There's no reason not to take the final step. The justices have all the information they need right now to bring America in line with most of the rest of the world and end the death penalty for good.
The Boston Herald on a more than $200 million cut to the United Nations:
There was less there than meets the eye, to that widely ballyhooed $285 million cut to the United Nations budget that followed on the heels of U.S. threats to exact financial revenge on the organization, following its condemnation of President Trump declaring Jerusalem the capital of Israel.
U.S. Ambassador Nikki Haley called what was characterized as a "negotiated" budget cut historic, adding, "We will no longer let the generosity of the American people be taken advantage of or remain unchecked."
Well, just to put this in perspective, the entire two-year operating budget for the U.N. (2018 and 2019) was set at $5.396 billion of which the U.S. is expected to pay 22 percent (the U.S. is assessed about 28 percent of U.N. peacekeeping operations). So yes perhaps any cut in the bloated bureaucracy that is the U.N. is helpful. But this one — its good timing aside — is hardly worth the press release it was printed on.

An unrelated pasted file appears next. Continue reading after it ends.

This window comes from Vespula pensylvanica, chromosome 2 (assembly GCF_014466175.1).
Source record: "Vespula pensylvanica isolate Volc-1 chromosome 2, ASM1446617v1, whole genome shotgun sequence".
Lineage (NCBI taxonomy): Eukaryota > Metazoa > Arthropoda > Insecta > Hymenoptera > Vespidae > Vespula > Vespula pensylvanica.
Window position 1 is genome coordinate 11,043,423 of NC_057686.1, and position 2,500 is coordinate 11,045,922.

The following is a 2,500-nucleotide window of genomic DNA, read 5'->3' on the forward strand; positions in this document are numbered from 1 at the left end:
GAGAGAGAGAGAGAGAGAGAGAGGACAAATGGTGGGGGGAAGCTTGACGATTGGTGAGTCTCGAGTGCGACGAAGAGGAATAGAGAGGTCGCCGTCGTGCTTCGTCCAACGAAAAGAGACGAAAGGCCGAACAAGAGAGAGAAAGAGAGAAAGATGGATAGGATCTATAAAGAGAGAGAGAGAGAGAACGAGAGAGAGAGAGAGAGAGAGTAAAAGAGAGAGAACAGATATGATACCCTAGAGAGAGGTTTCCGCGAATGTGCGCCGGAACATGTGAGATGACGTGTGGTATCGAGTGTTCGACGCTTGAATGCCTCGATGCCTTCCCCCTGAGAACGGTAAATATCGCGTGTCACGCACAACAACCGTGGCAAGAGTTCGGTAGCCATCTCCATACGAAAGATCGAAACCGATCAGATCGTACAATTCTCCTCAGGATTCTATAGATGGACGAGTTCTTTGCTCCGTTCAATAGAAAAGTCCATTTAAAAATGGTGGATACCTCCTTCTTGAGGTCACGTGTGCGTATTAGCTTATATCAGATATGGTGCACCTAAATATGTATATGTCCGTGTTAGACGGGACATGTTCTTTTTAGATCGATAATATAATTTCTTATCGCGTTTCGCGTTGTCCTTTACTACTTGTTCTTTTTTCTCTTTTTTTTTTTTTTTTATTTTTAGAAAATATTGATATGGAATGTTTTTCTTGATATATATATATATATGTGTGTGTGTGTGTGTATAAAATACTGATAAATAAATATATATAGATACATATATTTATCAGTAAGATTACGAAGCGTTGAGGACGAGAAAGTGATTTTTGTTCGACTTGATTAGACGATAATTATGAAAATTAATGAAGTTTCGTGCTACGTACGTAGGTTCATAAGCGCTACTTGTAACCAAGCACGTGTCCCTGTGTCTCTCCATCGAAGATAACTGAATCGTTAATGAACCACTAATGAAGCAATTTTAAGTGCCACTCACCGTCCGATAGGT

Of course if it were merely the start of a re-evaluation of the U.S. contribution — and more importantly of the U.S. exercising its influence over the bloated and often corrupt agencies of the world organization — then it might be an important development.
For example, former U.S. Ambassador to the U.N. John Bolton (2005-2006) suggested in an op-ed in The Wall Street Journal that, "The U.S. should reject this international taxation regime and move instead to voluntary contributions. This means paying only for what the (member) country wants — and expecting to get what it pays for."
Topping his list and ours as well of U.N. agencies unworthy of funding would be the U.N. Human Rights Council — a virtual parody of its name. Existing members include such paragons of virtue in the human rights field as Saudi Arabia, China, Cuba and Venezuela. Angola and the Democratic Republic of Congo will be joining their ranks in January.
Los Angeles Times on President Donald Trump and protests in Iran: